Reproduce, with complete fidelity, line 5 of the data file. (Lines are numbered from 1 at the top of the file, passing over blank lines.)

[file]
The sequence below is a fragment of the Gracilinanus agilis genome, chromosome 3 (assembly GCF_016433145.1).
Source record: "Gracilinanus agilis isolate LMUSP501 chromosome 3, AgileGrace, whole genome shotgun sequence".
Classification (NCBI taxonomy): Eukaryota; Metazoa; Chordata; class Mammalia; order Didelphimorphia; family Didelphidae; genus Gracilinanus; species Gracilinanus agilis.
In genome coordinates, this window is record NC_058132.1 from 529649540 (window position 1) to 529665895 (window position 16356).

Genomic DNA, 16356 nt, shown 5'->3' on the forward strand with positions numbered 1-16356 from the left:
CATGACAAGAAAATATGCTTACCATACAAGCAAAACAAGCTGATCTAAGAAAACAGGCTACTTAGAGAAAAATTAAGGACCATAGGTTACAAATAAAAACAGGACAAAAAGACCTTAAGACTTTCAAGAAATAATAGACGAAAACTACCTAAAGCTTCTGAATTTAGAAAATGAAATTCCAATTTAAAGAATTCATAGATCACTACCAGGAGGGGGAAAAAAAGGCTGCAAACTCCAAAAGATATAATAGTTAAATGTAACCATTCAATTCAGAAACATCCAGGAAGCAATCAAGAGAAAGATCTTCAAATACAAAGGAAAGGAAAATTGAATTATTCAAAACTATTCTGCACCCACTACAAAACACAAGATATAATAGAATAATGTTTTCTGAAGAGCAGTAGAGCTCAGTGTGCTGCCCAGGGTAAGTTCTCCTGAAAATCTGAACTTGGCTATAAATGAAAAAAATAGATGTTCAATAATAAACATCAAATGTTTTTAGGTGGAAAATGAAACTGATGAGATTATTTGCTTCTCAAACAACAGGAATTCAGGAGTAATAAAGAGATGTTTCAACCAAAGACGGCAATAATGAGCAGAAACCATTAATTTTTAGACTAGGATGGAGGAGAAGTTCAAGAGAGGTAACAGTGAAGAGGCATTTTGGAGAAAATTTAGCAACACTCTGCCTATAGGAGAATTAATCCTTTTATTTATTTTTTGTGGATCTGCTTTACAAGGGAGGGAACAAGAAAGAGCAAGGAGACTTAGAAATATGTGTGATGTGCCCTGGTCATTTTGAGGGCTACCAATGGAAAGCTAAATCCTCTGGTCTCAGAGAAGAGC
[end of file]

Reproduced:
Genomic DNA, 16356 nt, shown 5'->3' on the forward strand with positions numbered 1-16356 from the left: